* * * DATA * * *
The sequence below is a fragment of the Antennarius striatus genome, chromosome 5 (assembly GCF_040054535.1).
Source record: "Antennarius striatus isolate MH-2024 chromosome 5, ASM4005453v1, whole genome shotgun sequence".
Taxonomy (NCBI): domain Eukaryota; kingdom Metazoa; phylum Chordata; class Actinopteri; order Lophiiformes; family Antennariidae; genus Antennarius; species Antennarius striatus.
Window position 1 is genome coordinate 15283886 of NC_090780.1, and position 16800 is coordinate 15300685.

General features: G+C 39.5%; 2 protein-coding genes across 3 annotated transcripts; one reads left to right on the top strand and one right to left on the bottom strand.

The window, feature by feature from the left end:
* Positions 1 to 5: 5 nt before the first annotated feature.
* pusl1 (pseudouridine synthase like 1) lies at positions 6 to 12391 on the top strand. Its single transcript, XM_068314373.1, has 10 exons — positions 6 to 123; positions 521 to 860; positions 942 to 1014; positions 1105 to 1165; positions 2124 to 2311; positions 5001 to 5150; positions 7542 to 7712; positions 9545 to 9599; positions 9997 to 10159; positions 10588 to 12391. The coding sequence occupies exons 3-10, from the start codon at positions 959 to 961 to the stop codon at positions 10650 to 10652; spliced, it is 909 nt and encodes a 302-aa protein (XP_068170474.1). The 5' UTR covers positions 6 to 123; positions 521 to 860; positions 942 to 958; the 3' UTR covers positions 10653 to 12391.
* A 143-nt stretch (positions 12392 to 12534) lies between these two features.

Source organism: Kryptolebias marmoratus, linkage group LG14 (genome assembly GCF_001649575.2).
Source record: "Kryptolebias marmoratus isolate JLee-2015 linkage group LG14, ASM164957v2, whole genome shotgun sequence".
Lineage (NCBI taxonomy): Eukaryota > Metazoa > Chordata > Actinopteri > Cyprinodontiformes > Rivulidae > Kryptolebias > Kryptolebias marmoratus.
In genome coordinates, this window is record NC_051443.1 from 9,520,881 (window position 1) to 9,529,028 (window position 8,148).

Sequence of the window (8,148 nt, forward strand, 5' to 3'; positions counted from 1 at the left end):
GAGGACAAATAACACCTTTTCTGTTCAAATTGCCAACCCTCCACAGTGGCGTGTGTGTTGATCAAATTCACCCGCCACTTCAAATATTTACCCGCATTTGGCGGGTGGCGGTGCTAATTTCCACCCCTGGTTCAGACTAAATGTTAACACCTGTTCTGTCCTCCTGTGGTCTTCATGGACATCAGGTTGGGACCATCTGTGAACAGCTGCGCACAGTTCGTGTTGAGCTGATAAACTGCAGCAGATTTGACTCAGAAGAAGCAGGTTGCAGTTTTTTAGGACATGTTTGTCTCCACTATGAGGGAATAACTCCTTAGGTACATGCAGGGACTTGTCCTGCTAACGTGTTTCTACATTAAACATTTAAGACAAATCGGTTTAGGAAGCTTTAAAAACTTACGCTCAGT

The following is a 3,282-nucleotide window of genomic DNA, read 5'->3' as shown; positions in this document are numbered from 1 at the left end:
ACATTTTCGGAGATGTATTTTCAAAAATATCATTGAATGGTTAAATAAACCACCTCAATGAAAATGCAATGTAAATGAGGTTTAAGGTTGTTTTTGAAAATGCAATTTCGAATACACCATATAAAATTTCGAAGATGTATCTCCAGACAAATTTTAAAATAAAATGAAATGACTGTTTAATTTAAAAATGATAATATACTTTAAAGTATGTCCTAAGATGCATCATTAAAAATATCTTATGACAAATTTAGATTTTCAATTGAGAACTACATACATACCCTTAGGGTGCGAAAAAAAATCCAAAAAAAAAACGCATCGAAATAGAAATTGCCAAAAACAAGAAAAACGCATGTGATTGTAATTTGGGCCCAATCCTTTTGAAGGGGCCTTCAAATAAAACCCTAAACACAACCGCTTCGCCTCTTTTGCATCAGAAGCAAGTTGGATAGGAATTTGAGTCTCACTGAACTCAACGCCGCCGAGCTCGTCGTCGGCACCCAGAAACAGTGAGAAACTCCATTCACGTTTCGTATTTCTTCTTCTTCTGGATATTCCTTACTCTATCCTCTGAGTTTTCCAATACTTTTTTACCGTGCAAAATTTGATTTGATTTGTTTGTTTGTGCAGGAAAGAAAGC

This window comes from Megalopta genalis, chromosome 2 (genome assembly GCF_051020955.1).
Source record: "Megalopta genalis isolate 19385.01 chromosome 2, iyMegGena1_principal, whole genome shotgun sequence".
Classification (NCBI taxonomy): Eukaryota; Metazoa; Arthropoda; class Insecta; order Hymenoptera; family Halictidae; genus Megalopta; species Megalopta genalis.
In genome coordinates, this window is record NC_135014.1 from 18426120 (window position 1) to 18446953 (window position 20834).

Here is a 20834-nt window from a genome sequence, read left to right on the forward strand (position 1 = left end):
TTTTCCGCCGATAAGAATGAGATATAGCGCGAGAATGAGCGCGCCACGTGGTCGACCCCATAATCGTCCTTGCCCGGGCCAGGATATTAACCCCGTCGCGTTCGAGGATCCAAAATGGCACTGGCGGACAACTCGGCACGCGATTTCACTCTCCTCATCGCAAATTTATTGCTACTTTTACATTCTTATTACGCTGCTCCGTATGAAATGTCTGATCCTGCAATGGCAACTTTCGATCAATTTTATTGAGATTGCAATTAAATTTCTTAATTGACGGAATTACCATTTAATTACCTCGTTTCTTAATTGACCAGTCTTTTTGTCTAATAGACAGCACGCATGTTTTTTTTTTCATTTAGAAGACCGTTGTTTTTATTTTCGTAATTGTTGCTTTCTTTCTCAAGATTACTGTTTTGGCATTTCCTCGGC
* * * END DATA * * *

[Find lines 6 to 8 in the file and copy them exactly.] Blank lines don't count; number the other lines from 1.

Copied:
The window, feature by feature from the left end:
* Positions 1 to 5: 5 nt before the first annotated feature.
* pusl1 (pseudouridine synthase like 1) lies at positions 6 to 12391 on the top strand. Its single transcript, XM_068314373.1, has 10 exons — positions 6 to 123; positions 521 to 860; positions 942 to 1014; positions 1105 to 1165; positions 2124 to 2311; positions 5001 to 5150; positions 7542 to 7712; positions 9545 to 9599; positions 9997 to 10159; positions 10588 to 12391. The coding sequence occupies exons 3-10, from the start codon at positions 959 to 961 to the stop codon at positions 10650 to 10652; spliced, it is 909 nt and encodes a 302-aa protein (XP_068170474.1). The 5' UTR covers positions 6 to 123; positions 521 to 860; positions 942 to 958; the 3' UTR covers positions 10653 to 12391.